The Girl in the Cafe

Let our journalists help you make sense of the noise: Subscribe to the Mother Jones Daily newsletter and get a recap of news that matters.

On Wednesday, the leaders of the world’s seven largest industrialized nations and Russia will convene in Gleneagles, Scotland for the 2005 G8 summit. In Britain, this is big news, as both Tony Blair and Gordon Brown have placed African development high on the conference agenda, and will be pushing the United States to put up more aid. This past Saturday HBO premiered The Girl in The Café, a joint effort with the BBC that presents the struggles of a fictional British G8 delegation in a similar position. It’s a straight-to-TV drama that grafts a simple romance story onto a fairly radical critique of the anti-poverty lip service usually spouted by the industrialized world.

The plot? Pathetic overworked British bureaucrat meets beautiful and mysterious girl. He soon invites her to accompany him to the G8 conference in Reykjavik. After reading a stack of her escort’s conference documents, she becomes the ball’s radical Cinderella, stridently advocating for the United Nations’ Millennium Development Goals (which aim to eradicate third world poverty, hunger, etc.) until she is thrown out of the conference. You know, a classic love story.

Even though Richard Curtis (Notting Hill and Love Actually) serves as screenwriter, the actual romance part of the story seems a bit dull and uninspiring, especially standing side-by-side with the sharp denunciations of the hypocrisy and callousness exhibited by most of the Western polity to suffering in the developing world. The female lead obviously has a thing for far-fetched charity cases, both in love and humanitarianism. The movie closes with white on black text reminding viewers that next week, millions of lives could be saved if only eight men display a bit of political courage. (Hint, hint.)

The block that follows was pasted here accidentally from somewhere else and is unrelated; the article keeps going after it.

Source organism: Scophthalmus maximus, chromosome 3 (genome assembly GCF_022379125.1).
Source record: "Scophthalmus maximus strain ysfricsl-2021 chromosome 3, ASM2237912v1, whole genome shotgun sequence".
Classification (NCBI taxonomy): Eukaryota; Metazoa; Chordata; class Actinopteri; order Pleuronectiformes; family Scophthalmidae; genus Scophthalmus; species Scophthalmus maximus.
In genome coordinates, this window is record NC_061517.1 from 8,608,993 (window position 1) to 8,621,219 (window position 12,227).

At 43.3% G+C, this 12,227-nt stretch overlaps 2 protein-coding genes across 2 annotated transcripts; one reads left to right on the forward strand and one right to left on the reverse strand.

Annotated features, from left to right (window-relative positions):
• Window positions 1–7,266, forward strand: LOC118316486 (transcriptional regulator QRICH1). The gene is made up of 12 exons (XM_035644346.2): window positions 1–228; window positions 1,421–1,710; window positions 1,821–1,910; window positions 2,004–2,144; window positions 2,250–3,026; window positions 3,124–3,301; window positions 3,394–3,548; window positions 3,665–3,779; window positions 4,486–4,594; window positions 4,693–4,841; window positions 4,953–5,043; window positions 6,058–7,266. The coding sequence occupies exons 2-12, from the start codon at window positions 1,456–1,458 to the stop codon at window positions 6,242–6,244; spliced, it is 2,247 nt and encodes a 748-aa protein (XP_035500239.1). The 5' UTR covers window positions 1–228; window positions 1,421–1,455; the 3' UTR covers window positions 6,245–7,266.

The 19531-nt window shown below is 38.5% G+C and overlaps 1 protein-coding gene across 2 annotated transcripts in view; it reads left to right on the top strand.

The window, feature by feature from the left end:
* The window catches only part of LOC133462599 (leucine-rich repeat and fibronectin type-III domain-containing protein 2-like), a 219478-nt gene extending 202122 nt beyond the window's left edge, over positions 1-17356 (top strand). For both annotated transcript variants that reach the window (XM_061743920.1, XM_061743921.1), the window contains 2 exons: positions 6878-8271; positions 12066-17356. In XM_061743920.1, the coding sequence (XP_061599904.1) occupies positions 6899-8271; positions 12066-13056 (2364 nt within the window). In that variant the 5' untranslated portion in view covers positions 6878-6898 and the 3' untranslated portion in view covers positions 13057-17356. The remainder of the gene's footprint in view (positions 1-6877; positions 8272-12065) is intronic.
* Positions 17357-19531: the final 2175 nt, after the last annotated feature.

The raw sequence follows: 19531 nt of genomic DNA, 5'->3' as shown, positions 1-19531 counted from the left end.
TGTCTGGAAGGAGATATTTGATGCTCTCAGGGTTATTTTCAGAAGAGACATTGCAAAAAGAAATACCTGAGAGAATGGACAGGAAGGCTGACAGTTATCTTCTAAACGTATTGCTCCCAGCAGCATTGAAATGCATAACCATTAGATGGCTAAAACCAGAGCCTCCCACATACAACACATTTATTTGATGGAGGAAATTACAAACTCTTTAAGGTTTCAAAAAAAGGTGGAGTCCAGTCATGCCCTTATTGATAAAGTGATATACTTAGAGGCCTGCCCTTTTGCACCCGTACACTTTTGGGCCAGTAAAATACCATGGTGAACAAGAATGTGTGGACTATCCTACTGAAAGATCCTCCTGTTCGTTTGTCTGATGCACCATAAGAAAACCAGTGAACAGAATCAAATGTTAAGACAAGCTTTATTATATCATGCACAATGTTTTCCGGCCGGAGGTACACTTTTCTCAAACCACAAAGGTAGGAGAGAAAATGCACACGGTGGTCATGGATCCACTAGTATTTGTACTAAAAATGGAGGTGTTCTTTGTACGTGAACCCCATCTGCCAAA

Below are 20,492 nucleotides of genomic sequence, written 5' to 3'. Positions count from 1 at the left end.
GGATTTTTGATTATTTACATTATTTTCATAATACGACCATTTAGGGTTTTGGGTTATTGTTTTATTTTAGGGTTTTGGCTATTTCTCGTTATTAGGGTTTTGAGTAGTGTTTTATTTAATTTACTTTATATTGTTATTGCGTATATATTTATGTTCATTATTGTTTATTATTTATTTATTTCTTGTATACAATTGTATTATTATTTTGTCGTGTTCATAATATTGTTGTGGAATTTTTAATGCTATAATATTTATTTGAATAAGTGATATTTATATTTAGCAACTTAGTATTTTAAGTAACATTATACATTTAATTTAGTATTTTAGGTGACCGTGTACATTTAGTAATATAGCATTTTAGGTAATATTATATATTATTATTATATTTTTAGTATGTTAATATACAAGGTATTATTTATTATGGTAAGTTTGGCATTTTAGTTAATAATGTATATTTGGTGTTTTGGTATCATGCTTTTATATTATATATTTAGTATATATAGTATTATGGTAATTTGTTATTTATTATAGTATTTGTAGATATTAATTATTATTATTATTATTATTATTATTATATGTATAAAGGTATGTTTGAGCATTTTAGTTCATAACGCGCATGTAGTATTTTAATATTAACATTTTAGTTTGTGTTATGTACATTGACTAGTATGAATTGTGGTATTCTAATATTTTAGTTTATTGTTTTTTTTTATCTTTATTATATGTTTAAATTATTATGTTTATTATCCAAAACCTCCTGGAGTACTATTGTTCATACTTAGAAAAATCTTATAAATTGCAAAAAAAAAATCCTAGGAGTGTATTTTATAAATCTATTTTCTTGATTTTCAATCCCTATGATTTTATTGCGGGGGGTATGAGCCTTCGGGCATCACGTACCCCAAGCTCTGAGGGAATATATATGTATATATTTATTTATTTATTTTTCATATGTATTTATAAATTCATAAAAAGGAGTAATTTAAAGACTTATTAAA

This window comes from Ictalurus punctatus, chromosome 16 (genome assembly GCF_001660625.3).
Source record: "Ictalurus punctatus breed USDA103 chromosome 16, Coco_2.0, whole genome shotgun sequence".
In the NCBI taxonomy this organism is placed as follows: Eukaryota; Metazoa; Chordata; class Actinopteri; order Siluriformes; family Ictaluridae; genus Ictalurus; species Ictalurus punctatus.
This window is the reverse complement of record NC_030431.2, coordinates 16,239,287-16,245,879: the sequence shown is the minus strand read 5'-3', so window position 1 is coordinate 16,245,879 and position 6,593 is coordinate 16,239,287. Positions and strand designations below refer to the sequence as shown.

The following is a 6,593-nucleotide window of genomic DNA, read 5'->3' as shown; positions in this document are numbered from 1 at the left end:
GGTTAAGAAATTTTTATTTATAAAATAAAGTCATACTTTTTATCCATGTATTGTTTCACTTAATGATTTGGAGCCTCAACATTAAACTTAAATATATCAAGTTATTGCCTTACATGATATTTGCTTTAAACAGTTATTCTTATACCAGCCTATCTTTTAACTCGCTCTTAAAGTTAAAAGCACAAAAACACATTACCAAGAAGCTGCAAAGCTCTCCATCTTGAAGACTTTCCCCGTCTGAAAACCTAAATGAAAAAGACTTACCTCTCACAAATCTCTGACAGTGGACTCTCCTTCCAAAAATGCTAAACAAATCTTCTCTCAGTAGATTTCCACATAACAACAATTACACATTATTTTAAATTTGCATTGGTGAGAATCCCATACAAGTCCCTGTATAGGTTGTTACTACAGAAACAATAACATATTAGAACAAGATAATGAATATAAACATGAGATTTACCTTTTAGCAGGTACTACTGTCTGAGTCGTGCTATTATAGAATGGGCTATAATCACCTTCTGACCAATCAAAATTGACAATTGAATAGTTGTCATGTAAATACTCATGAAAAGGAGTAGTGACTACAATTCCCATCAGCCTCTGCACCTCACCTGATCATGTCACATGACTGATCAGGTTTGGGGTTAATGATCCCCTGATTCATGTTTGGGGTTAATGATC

The film, and the development agenda it champions, has been getting a lot of attention in the U.K. as the conference grows near. Of course, it’s hard to say why that is, but it seems safe to say that pop-culture efforts like Café or Bob Geldof’s Live8 have gone a long way towards increasing awareness about the G-8 conference and the issues surrounding it. Café is perhaps a more mature way to raise these issues than a series of rock concerts. The gatecrasher’s words shame both her antagonists and the film’s viewers. And the producers hope that their audience’s outrage will shame the G8 into action.


Headshot of Editor in Chief of Mother Jones, Clara Jeffery

It sure feels that way to me, and here at Mother Jones, we’ve been thinking a lot about what journalism needs to do differently, and how we can have the biggest impact.

We kept coming back to one word: corruption. Democracy and the rule of law being undermined by those with wealth and power for their own gain. So we're launching an ambitious Mother Jones Corruption Project to do deep, time-intensive reporting on systemic corruption, and asking the MoJo community to help crowdfund it.

We aim to hire, build a team, and give them the time and space needed to understand how we got here and how we might get out. We want to dig into the forces and decisions that have allowed massive conflicts of interest, influence peddling, and win-at-all-costs politics to flourish.

It's unlike anything we've done, and we have seed funding to get started, but we're looking to raise $500,000 from readers by July when we'll be making key budgeting decisions—and the more resources we have by then, the deeper we can dig. If our plan sounds good to you, please help kickstart it with a tax-deductible donation today.

Thanks for reading—whether or not you can pitch in today, or ever, I'm glad you're with us.

Signed by Clara Jeffery

Clara Jeffery, Editor-in-Chief

payment methods

We Recommend